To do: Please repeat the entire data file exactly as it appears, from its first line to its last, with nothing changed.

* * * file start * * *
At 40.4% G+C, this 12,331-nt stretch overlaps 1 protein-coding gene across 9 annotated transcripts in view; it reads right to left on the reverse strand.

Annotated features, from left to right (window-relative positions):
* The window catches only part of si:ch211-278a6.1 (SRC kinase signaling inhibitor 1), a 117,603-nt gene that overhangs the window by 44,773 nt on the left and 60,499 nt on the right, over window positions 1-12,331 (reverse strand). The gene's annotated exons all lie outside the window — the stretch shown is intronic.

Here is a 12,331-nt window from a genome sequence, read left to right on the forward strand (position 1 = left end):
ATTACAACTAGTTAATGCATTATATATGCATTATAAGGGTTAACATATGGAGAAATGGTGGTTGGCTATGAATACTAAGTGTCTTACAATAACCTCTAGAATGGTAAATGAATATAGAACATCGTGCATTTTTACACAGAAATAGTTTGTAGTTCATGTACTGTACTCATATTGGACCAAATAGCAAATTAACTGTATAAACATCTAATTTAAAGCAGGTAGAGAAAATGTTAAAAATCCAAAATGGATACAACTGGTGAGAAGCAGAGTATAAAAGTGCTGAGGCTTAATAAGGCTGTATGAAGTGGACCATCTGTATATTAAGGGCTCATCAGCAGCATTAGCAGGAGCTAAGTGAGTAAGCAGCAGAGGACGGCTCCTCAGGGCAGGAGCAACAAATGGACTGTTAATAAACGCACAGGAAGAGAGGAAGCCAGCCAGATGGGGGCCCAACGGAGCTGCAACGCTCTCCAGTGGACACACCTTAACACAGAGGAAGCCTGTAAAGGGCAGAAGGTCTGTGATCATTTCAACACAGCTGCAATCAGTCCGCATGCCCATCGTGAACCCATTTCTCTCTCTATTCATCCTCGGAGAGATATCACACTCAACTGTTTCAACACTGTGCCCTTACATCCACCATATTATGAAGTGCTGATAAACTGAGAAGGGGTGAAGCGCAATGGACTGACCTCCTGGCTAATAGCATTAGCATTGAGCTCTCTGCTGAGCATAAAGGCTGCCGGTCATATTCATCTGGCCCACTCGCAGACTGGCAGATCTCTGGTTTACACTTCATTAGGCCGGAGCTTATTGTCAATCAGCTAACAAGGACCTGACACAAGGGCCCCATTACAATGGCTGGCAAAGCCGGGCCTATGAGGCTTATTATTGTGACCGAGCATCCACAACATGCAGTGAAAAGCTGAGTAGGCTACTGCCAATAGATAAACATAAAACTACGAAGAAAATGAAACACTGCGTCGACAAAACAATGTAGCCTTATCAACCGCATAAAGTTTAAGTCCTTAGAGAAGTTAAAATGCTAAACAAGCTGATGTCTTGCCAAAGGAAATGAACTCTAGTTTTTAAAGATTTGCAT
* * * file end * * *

At 40.4% G+C, this 12,331-nt stretch overlaps 1 protein-coding gene across 9 annotated transcripts in view; it reads right to left on the reverse strand.

Annotated features, from left to right (window-relative positions):
* The window catches only part of si:ch211-278a6.1 (SRC kinase signaling inhibitor 1), a 117,603-nt gene that overhangs the window by 44,773 nt on the left and 60,499 nt on the right, over window positions 1-12,331 (reverse strand). The gene's annotated exons all lie outside the window — the stretch shown is intronic.

Here is a 12,331-nt window from a genome sequence, read left to right on the forward strand (position 1 = left end):
ATTACAACTAGTTAATGCATTATATATGCATTATAAGGGTTAACATATGGAGAAATGGTGGTTGGCTATGAATACTAAGTGTCTTACAATAACCTCTAGAATGGTAAATGAATATAGAACATCGTGCATTTTTACACAGAAATAGTTTGTAGTTCATGTACTGTACTCATATTGGACCAAATAGCAAATTAACTGTATAAACATCTAATTTAAAGCAGGTAGAGAAAATGTTAAAAATCCAAAATGGATACAACTGGTGAGAAGCAGAGTATAAAAGTGCTGAGGCTTAATAAGGCTGTATGAAGTGGACCATCTGTATATTAAGGGCTCATCAGCAGCATTAGCAGGAGCTAAGTGAGTAAGCAGCAGAGGACGGCTCCTCAGGGCAGGAGCAACAAATGGACTGTTAATAAACGCACAGGAAGAGAGGAAGCCAGCCAGATGGGGGCCCAACGGAGCTGCAACGCTCTCCAGTGGACACACCTTAACACAGAGGAAGCCTGTAAAGGGCAGAAGGTCTGTGATCATTTCAACACAGCTGCAATCAGTCCGCATGCCCATCGTGAACCCATTTCTCTCTCTATTCATCCTCGGAGAGATATCACACTCAACTGTTTCAACACTGTGCCCTTACATCCACCATATTATGAAGTGCTGATAAACTGAGAAGGGGTGAAGCGCAATGGACTGACCTCCTGGCTAATAGCATTAGCATTGAGCTCTCTGCTGAGCATAAAGGCTGCCGGTCATATTCATCTGGCCCACTCGCAGACTGGCAGATCTCTGGTTTACACTTCATTAGGCCGGAGCTTATTGTCAATCAGCTAACAAGGACCTGACACAAGGGCCCCATTACAATGGCTGGCAAAGCCGGGCCTATGAGGCTTATTATTGTGACCGAGCATCCACAACATGCAGTGAAAAGCTGAGTAGGCTACTGCCAATAGATAAACATAAAACTACGAAGAAAATGAAACACTGCGTCGACAAAACAATGTAGCCTTATCAACCGCATAAAGTTTAAGTCCTTAGAGAAGTTAAAATGCTAAACAAGCTGATGTCTTGCCAAAGGAAATGAACTCTAGTTTTTAAAGATTTGCAT